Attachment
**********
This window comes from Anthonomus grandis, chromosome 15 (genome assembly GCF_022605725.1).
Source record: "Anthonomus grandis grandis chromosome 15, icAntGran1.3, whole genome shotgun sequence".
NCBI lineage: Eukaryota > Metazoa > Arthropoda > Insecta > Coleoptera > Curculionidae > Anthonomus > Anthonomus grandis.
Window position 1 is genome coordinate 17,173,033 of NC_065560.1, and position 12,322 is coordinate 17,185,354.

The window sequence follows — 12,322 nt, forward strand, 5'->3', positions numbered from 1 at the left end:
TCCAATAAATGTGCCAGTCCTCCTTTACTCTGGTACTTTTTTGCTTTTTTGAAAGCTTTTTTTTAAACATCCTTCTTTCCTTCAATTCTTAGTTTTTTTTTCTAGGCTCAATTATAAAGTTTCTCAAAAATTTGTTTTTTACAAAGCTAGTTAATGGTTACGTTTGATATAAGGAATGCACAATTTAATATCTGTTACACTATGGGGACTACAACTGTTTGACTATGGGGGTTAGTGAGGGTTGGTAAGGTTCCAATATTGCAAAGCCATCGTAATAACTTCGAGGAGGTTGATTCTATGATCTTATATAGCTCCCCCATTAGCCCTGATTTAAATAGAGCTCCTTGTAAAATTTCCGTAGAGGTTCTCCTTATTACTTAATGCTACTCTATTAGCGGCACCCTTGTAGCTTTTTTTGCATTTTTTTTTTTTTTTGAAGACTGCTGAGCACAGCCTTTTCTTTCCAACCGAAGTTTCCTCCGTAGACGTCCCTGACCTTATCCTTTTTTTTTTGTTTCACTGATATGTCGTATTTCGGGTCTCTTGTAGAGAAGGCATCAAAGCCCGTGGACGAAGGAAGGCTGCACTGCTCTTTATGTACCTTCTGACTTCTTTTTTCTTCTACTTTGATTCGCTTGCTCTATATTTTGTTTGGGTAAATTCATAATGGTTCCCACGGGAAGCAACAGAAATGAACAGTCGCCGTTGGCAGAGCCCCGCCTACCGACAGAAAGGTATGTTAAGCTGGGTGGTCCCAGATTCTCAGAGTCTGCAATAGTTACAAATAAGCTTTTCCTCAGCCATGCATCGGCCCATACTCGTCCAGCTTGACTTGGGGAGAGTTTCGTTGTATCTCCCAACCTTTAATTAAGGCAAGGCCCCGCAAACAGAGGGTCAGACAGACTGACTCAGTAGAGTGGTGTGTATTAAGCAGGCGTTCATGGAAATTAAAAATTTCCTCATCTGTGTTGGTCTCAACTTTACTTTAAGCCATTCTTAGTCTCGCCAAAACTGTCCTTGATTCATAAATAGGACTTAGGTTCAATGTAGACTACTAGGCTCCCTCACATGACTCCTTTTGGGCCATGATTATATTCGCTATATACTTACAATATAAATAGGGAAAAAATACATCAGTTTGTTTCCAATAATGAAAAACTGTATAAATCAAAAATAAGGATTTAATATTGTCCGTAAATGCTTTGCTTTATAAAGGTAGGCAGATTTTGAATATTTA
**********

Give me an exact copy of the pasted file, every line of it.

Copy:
This window comes from Anthonomus grandis, chromosome 15 (genome assembly GCF_022605725.1).
Source record: "Anthonomus grandis grandis chromosome 15, icAntGran1.3, whole genome shotgun sequence".
NCBI lineage: Eukaryota > Metazoa > Arthropoda > Insecta > Coleoptera > Curculionidae > Anthonomus > Anthonomus grandis.
Window position 1 is genome coordinate 17,173,033 of NC_065560.1, and position 12,322 is coordinate 17,185,354.

The window sequence follows — 12,322 nt, forward strand, 5'->3', positions numbered from 1 at the left end:
TCCAATAAATGTGCCAGTCCTCCTTTACTCTGGTACTTTTTTGCTTTTTTGAAAGCTTTTTTTTAAACATCCTTCTTTCCTTCAATTCTTAGTTTTTTTTTCTAGGCTCAATTATAAAGTTTCTCAAAAATTTGTTTTTTACAAAGCTAGTTAATGGTTACGTTTGATATAAGGAATGCACAATTTAATATCTGTTACACTATGGGGACTACAACTGTTTGACTATGGGGGTTAGTGAGGGTTGGTAAGGTTCCAATATTGCAAAGCCATCGTAATAACTTCGAGGAGGTTGATTCTATGATCTTATATAGCTCCCCCATTAGCCCTGATTTAAATAGAGCTCCTTGTAAAATTTCCGTAGAGGTTCTCCTTATTACTTAATGCTACTCTATTAGCGGCACCCTTGTAGCTTTTTTTGCATTTTTTTTTTTTTTTGAAGACTGCTGAGCACAGCCTTTTCTTTCCAACCGAAGTTTCCTCCGTAGACGTCCCTGACCTTATCCTTTTTTTTTTGTTTCACTGATATGTCGTATTTCGGGTCTCTTGTAGAGAAGGCATCAAAGCCCGTGGACGAAGGAAGGCTGCACTGCTCTTTATGTACCTTCTGACTTCTTTTTTCTTCTACTTTGATTCGCTTGCTCTATATTTTGTTTGGGTAAATTCATAATGGTTCCCACGGGAAGCAACAGAAATGAACAGTCGCCGTTGGCAGAGCCCCGCCTACCGACAGAAAGGTATGTTAAGCTGGGTGGTCCCAGATTCTCAGAGTCTGCAATAGTTACAAATAAGCTTTTCCTCAGCCATGCATCGGCCCATACTCGTCCAGCTTGACTTGGGGAGAGTTTCGTTGTATCTCCCAACCTTTAATTAAGGCAAGGCCCCGCAAACAGAGGGTCAGACAGACTGACTCAGTAGAGTGGTGTGTATTAAGCAGGCGTTCATGGAAATTAAAAATTTCCTCATCTGTGTTGGTCTCAACTTTACTTTAAGCCATTCTTAGTCTCGCCAAAACTGTCCTTGATTCATAAATAGGACTTAGGTTCAATGTAGACTACTAGGCTCCCTCACATGACTCCTTTTGGGCCATGATTATATTCGCTATATACTTACAATATAAATAGGGAAAAAATACATCAGTTTGTTTCCAATAATGAAAAACTGTATAAATCAAAAATAAGGATTTAATATTGTCCGTAAATGCTTTGCTTTATAAAGGTAGGCAGATTTTGAATATTTA